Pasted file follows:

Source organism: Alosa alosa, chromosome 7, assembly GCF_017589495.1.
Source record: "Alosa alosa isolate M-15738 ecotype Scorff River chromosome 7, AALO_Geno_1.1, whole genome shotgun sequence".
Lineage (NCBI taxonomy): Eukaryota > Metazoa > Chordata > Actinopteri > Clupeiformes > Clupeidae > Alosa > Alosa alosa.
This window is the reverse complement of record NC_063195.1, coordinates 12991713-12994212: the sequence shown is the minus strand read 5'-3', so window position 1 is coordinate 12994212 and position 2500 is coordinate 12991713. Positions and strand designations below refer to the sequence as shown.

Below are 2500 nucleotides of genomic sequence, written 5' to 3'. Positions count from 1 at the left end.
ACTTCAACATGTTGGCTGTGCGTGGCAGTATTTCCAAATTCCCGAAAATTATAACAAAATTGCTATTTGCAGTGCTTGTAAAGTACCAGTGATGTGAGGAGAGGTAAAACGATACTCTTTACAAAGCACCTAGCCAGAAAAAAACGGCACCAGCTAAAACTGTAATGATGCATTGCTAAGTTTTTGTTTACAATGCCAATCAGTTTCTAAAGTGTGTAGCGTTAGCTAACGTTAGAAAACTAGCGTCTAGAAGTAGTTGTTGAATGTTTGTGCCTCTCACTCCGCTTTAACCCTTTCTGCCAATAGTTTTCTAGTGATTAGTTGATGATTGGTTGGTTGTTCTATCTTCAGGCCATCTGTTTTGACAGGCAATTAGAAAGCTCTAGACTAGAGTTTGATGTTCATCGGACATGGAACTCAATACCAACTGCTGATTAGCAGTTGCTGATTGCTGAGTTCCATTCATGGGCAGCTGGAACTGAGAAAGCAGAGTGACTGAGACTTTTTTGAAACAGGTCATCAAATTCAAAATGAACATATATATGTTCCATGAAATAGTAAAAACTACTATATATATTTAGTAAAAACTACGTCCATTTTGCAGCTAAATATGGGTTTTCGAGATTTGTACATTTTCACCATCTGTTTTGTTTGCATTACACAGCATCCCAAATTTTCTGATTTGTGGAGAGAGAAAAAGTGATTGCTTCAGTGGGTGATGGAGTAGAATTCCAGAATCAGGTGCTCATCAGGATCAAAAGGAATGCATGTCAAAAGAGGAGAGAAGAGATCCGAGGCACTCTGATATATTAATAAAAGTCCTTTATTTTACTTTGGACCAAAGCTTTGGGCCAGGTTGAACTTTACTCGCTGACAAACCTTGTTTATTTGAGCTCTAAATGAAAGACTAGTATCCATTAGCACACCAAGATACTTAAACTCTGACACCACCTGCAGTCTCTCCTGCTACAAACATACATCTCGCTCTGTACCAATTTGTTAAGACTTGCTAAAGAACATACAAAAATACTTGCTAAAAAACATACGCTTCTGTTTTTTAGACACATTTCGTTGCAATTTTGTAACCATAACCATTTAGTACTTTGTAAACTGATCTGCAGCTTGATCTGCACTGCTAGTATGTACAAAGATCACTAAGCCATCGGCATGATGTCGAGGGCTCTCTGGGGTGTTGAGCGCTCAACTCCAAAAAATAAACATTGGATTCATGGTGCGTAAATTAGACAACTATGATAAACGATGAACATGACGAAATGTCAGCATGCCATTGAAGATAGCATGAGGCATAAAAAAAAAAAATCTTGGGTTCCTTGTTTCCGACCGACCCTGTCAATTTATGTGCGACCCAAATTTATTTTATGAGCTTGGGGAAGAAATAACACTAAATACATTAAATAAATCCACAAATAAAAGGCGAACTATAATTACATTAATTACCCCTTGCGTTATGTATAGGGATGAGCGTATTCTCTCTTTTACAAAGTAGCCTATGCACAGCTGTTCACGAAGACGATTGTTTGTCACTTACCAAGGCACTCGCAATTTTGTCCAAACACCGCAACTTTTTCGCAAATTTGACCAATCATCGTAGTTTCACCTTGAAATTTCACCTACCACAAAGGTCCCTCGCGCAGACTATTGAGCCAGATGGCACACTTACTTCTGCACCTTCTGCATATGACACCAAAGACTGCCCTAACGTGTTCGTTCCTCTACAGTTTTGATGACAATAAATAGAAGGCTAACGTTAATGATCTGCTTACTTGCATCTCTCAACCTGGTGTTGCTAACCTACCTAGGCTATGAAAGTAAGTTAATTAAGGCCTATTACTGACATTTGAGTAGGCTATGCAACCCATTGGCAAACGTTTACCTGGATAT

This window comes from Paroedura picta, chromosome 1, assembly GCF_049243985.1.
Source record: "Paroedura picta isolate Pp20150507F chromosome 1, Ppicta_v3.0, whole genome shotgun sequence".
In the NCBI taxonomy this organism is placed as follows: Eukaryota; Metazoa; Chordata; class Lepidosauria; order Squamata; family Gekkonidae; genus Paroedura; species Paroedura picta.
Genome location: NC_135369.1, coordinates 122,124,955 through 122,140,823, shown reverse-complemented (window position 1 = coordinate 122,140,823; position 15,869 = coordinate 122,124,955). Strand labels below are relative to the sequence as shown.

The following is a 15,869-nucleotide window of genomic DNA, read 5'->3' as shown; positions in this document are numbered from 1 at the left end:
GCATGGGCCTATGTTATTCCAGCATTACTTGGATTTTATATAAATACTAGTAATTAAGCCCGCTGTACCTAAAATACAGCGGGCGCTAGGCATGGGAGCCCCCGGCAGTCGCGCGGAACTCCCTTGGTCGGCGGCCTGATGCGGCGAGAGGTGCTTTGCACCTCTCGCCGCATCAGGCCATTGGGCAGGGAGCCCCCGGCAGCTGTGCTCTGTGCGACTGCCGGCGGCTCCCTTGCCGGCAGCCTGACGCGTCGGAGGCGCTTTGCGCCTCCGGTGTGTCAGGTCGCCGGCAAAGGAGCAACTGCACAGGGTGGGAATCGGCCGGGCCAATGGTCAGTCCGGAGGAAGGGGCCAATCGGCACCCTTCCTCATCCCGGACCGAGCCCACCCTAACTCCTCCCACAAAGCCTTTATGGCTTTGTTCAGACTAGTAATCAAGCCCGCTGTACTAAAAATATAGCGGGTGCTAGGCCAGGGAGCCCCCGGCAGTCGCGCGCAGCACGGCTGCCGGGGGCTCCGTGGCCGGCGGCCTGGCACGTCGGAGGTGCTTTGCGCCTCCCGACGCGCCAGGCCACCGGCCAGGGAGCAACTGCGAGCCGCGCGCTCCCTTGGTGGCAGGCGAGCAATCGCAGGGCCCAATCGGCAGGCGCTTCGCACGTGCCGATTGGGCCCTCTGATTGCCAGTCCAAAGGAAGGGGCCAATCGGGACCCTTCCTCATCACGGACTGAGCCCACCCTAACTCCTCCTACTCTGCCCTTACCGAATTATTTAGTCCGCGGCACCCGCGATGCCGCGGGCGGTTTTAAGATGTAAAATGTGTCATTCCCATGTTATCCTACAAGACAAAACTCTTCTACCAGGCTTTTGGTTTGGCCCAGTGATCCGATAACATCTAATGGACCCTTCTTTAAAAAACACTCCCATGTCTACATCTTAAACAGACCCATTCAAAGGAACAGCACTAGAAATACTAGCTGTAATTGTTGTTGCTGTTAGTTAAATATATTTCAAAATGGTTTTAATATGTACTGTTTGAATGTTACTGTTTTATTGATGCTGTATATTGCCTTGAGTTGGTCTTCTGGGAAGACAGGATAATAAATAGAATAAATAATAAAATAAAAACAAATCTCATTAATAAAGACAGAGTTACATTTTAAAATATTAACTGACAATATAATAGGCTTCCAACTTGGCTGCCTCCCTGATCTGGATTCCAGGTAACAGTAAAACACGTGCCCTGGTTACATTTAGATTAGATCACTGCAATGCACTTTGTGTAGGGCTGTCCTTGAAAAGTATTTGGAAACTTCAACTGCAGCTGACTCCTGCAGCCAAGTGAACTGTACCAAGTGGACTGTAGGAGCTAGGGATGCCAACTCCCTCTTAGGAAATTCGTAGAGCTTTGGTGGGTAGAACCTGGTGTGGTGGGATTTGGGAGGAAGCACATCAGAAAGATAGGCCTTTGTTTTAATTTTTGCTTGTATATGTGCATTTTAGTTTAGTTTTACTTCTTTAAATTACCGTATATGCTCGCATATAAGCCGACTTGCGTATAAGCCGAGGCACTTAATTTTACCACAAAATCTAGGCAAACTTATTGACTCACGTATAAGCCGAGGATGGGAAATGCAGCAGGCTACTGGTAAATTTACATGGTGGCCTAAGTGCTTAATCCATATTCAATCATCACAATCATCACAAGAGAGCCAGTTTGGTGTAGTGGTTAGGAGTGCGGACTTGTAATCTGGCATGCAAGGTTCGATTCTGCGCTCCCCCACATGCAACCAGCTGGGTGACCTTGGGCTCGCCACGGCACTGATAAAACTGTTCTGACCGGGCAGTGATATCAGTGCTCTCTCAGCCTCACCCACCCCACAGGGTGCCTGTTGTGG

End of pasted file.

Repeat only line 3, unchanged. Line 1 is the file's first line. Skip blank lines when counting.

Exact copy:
Lineage (NCBI taxonomy): Eukaryota > Metazoa > Chordata > Actinopteri > Clupeiformes > Clupeidae > Alosa > Alosa alosa.